4. ^ "Börsenpläne für Airbus-Werke". Manager Magazin (in German). Retrieved 2023-09-06.
  5. ^ Horntrich, Markus. "OHB Technology kauft Carlo Gavazzi Space". www.deraktionaer.de (in German). Retrieved 2023-09-06.
  6. ^ a b "Contracts for Galileo sat-nav". 2010-01-07. Retrieved 2023-09-06.
  7. ^ "OHB and SSTL selected for the construction of 14 Galileo navigation satellites. - OHB System ENG". www.ohb-system.de. Retrieved 2023-09-06.
  8. ^ "22.10.2009: OHB-SYSTEM CEO CALLS GALILEO A WASTE OF GERMAN TAX PAYER MONEY". www.aftenposten.no (in Norwegian Bokmål). 2011-01-13. Retrieved 2023-09-06.
  9. ^ "Nine-Month Report 2010" (PDF). Retrieved 2023-09-06.
  10. ^ "Six-month report 2011" (PDF). Retrieved 2023-09-06.
  11. ^ Selding, Peter B. de (2011-06-24). "OHB Purchases SSC's Space Systems Division". SpaceNews. Retrieved 2023-09-06.
  12. ^ "Merger of OHB System AG and Erwin Kayser-Threde GmbH now completed - OHB System ENG". www.ohb-system.de. Retrieved 2023-09-06.
  13. ^ "Annual Report 2015" (PDF). Retrieved 2023-09-06.
  14. ^ "OHB AG converted into OHB SE". OHB SE. Retrieved 2023-09-06.
  15. ^ "ABOUT". Rocket Factory Augsburg. Retrieved 2023-09-06.
  16. ^ "DLR - Raumfahrtagentur - Ariane 5 - Europas Zugang zum All". www.dlr.de (in German). Retrieved 2023-09-06.
  17. ^ Dunmore, Charlie (1 February 2012). "UPDATE 1-OHB beats EADS to Galileo satellite contract -sources". Reuters.
  18. ^ de Selding, Peter B. (2015-03-19). "Competition To Build OneWeb Constellation Draws 2 U.S., 3 European Companies". Space News. Retrieved 20 March 2015.
  19. ^ Messier, Doug (2014-11-11). "WorldVu Satellites Issues RFP for 640 Satellites". Parabolic Arc. Retrieved 20 March 2015.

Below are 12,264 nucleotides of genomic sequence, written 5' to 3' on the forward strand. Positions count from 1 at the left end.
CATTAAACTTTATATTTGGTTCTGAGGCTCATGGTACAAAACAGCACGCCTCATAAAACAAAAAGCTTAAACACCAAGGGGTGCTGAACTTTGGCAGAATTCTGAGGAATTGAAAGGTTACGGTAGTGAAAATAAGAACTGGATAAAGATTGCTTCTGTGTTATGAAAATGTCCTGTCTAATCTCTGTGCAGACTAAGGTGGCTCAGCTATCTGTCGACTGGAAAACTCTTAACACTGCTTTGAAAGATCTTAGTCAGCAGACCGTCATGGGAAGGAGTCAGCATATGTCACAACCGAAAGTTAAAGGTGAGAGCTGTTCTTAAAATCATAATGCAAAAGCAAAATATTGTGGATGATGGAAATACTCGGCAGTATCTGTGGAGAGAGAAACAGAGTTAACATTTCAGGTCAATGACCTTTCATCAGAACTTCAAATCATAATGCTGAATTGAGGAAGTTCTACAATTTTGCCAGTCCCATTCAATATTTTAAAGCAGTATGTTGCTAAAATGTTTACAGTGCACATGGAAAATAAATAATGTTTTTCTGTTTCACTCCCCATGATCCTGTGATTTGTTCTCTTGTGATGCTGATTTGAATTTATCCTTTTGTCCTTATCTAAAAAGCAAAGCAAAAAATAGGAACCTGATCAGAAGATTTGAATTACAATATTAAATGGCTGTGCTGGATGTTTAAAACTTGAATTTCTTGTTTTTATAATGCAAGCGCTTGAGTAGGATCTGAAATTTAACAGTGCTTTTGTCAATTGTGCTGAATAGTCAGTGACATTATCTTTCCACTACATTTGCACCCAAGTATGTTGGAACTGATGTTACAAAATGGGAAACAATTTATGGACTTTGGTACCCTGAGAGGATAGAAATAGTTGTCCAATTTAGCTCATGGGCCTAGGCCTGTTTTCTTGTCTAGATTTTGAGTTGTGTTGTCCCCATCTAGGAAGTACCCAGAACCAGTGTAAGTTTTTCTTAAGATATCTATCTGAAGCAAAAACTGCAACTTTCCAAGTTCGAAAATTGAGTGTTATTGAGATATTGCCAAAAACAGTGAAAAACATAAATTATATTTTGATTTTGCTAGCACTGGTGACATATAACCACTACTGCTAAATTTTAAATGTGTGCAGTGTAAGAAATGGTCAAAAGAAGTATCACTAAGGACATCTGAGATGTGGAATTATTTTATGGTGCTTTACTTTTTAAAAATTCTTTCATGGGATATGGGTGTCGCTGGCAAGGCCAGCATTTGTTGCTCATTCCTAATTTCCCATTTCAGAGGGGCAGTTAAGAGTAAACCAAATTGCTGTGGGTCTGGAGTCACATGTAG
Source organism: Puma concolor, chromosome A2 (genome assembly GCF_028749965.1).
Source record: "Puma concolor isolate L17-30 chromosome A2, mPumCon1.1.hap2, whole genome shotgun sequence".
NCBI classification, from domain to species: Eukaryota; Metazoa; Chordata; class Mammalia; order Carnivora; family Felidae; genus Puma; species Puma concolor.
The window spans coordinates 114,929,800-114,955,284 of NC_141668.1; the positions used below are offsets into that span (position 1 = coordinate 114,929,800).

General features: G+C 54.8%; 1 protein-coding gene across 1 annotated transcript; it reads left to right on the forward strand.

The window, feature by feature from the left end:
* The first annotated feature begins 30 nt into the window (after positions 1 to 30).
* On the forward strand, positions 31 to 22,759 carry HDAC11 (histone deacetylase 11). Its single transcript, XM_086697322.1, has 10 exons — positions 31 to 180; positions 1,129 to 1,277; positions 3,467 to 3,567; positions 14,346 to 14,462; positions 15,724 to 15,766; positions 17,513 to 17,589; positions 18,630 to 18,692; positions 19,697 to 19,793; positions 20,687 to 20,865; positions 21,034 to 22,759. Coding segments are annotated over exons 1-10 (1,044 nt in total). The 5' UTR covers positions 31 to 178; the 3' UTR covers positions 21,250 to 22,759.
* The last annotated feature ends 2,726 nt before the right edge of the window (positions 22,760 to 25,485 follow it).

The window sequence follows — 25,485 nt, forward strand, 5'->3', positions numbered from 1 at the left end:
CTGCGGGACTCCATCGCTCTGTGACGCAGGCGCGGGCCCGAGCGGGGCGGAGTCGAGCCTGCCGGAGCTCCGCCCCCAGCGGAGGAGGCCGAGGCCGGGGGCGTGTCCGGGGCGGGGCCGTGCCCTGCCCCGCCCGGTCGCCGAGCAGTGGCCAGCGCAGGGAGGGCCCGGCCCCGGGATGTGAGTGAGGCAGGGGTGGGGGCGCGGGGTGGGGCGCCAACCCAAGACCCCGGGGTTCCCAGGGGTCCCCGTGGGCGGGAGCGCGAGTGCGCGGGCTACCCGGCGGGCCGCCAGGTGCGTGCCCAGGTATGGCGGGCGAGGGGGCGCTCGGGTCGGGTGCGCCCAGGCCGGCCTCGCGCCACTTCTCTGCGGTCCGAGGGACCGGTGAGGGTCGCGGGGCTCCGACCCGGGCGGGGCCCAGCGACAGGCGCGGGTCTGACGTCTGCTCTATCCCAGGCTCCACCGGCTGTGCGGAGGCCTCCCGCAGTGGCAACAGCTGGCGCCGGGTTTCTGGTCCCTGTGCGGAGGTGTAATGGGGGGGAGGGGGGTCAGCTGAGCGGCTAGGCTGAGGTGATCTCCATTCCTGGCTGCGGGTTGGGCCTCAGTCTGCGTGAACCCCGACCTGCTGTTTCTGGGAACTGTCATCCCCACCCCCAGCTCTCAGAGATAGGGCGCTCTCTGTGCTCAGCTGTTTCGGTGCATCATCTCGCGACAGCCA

20. ^ Flyeye: the bug-eyed telescope monitoring our skies on YouTube
  21. ^ "Flyeye Telescope". ESA. European Space Agency. Retrieved 10 December 2018.
  22. ^ Cibin, L; Chiarini, M; Bernardi, F; Ragazzoni, R; Salinari, P (2016). "NEOSTEL: the telescope detail design program for the ESA optical ground network dedicated to NEO discovery and tracking". Memorie della Societa Astronomica Italiana. 87: 197. Bibcode:2016MmSAI..87..197C.
  23. ^ "Optical and testing elements for the NEOSTEL telescope" (PDF). TOPTEC Research Centre for Special Optics and Optoelectronic Systems. Institute of Plasma Physics of the Czech Academy of Sciences. Retrieved 11 December 2018.
  24. ^ "Institut Laue-Langevin (ILL) and ESRF collaborate on space technologies". scitecheuropa.eu. 8 August 2018. Retrieved 16 August 2018.
  25. ^ "OHB annual report 2018" (PDF). 31 December 2018. Retrieved 23 March 2021.
  26. ^ "OHB: Konzentration führt zu Wachstum". OHB SE (in German). Retrieved 2021-03-23.
  27. ^ "Giant Magellan Telescope signs contract for telescope structure | Giant Magellan Telescope". 30 October 2019. Retrieved 2020-01-05.

53°06′01″N 8°51′25″E / 53.10028°N 8.85694°E / 53.10028; 8.85694